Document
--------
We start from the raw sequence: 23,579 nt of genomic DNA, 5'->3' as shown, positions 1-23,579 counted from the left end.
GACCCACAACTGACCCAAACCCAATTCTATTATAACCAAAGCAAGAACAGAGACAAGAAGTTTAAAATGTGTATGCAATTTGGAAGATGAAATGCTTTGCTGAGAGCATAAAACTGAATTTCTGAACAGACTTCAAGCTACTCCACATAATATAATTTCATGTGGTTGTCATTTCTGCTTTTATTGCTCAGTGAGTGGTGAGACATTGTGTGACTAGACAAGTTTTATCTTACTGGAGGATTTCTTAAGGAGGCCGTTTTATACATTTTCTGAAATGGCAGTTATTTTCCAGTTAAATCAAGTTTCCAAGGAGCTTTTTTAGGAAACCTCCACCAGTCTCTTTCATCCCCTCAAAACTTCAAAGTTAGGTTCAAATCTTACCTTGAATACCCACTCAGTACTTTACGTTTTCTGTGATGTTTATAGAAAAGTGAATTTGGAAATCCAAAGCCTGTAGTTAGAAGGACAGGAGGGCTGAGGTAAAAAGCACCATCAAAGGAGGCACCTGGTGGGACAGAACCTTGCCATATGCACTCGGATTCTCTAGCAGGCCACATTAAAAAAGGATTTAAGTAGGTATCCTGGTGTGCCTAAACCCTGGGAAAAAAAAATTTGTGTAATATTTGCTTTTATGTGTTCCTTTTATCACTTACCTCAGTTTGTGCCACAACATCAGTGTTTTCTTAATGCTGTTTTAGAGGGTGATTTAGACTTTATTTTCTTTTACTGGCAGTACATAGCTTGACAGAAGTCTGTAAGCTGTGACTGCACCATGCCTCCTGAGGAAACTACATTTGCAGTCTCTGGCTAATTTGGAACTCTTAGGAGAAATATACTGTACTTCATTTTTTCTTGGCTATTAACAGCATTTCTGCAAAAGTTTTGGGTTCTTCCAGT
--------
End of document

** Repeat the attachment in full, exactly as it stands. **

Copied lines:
We start from the raw sequence: 23,579 nt of genomic DNA, 5'->3' as shown, positions 1-23,579 counted from the left end.
GACCCACAACTGACCCAAACCCAATTCTATTATAACCAAAGCAAGAACAGAGACAAGAAGTTTAAAATGTGTATGCAATTTGGAAGATGAAATGCTTTGCTGAGAGCATAAAACTGAATTTCTGAACAGACTTCAAGCTACTCCACATAATATAATTTCATGTGGTTGTCATTTCTGCTTTTATTGCTCAGTGAGTGGTGAGACATTGTGTGACTAGACAAGTTTTATCTTACTGGAGGATTTCTTAAGGAGGCCGTTTTATACATTTTCTGAAATGGCAGTTATTTTCCAGTTAAATCAAGTTTCCAAGGAGCTTTTTTAGGAAACCTCCACCAGTCTCTTTCATCCCCTCAAAACTTCAAAGTTAGGTTCAAATCTTACCTTGAATACCCACTCAGTACTTTACGTTTTCTGTGATGTTTATAGAAAAGTGAATTTGGAAATCCAAAGCCTGTAGTTAGAAGGACAGGAGGGCTGAGGTAAAAAGCACCATCAAAGGAGGCACCTGGTGGGACAGAACCTTGCCATATGCACTCGGATTCTCTAGCAGGCCACATTAAAAAAGGATTTAAGTAGGTATCCTGGTGTGCCTAAACCCTGGGAAAAAAAAATTTGTGTAATATTTGCTTTTATGTGTTCCTTTTATCACTTACCTCAGTTTGTGCCACAACATCAGTGTTTTCTTAATGCTGTTTTAGAGGGTGATTTAGACTTTATTTTCTTTTACTGGCAGTACATAGCTTGACAGAAGTCTGTAAGCTGTGACTGCACCATGCCTCCTGAGGAAACTACATTTGCAGTCTCTGGCTAATTTGGAACTCTTAGGAGAAATATACTGTACTTCATTTTTTCTTGGCTATTAACAGCATTTCTGCAAAAGTTTTGGGTTCTTCCAGT